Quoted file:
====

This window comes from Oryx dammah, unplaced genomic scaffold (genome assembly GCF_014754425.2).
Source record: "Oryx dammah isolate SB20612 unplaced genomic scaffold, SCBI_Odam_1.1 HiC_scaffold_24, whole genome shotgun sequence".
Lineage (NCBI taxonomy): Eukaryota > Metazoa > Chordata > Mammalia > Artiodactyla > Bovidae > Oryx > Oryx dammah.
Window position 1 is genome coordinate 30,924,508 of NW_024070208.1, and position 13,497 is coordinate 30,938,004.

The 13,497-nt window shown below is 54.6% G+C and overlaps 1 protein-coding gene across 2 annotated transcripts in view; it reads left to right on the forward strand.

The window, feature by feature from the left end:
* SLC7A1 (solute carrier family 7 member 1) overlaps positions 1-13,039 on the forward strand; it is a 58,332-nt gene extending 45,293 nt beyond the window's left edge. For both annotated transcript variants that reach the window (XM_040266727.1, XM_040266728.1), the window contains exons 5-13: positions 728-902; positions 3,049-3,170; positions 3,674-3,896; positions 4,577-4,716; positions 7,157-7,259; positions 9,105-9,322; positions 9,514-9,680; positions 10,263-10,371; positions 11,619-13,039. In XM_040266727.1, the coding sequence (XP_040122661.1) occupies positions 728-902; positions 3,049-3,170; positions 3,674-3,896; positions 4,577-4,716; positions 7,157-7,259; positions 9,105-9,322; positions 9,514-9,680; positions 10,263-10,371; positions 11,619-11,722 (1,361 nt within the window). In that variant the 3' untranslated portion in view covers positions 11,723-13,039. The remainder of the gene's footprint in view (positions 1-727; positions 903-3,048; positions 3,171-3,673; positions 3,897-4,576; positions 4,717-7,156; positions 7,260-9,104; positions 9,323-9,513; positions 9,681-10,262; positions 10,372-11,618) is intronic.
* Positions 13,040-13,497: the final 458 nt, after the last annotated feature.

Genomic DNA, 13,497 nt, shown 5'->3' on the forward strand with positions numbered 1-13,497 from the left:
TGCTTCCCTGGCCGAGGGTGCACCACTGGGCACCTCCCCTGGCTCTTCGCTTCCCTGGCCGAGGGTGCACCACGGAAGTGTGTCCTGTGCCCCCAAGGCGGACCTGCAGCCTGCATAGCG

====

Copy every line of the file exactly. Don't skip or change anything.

This window comes from Oryx dammah, unplaced genomic scaffold (genome assembly GCF_014754425.2).
Source record: "Oryx dammah isolate SB20612 unplaced genomic scaffold, SCBI_Odam_1.1 HiC_scaffold_24, whole genome shotgun sequence".
Lineage (NCBI taxonomy): Eukaryota > Metazoa > Chordata > Mammalia > Artiodactyla > Bovidae > Oryx > Oryx dammah.
Window position 1 is genome coordinate 30,924,508 of NW_024070208.1, and position 13,497 is coordinate 30,938,004.

The 13,497-nt window shown below is 54.6% G+C and overlaps 1 protein-coding gene across 2 annotated transcripts in view; it reads left to right on the forward strand.

The window, feature by feature from the left end:
* SLC7A1 (solute carrier family 7 member 1) overlaps positions 1-13,039 on the forward strand; it is a 58,332-nt gene extending 45,293 nt beyond the window's left edge. For both annotated transcript variants that reach the window (XM_040266727.1, XM_040266728.1), the window contains exons 5-13: positions 728-902; positions 3,049-3,170; positions 3,674-3,896; positions 4,577-4,716; positions 7,157-7,259; positions 9,105-9,322; positions 9,514-9,680; positions 10,263-10,371; positions 11,619-13,039. In XM_040266727.1, the coding sequence (XP_040122661.1) occupies positions 728-902; positions 3,049-3,170; positions 3,674-3,896; positions 4,577-4,716; positions 7,157-7,259; positions 9,105-9,322; positions 9,514-9,680; positions 10,263-10,371; positions 11,619-11,722 (1,361 nt within the window). In that variant the 3' untranslated portion in view covers positions 11,723-13,039. The remainder of the gene's footprint in view (positions 1-727; positions 903-3,048; positions 3,171-3,673; positions 3,897-4,576; positions 4,717-7,156; positions 7,260-9,104; positions 9,323-9,513; positions 9,681-10,262; positions 10,372-11,618) is intronic.
* Positions 13,040-13,497: the final 458 nt, after the last annotated feature.

Genomic DNA, 13,497 nt, shown 5'->3' on the forward strand with positions numbered 1-13,497 from the left:
TGCTTCCCTGGCCGAGGGTGCACCACTGGGCACCTCCCCTGGCTCTTCGCTTCCCTGGCCGAGGGTGCACCACGGAAGTGTGTCCTGTGCCCCCAAGGCGGACCTGCAGCCTGCATAGCG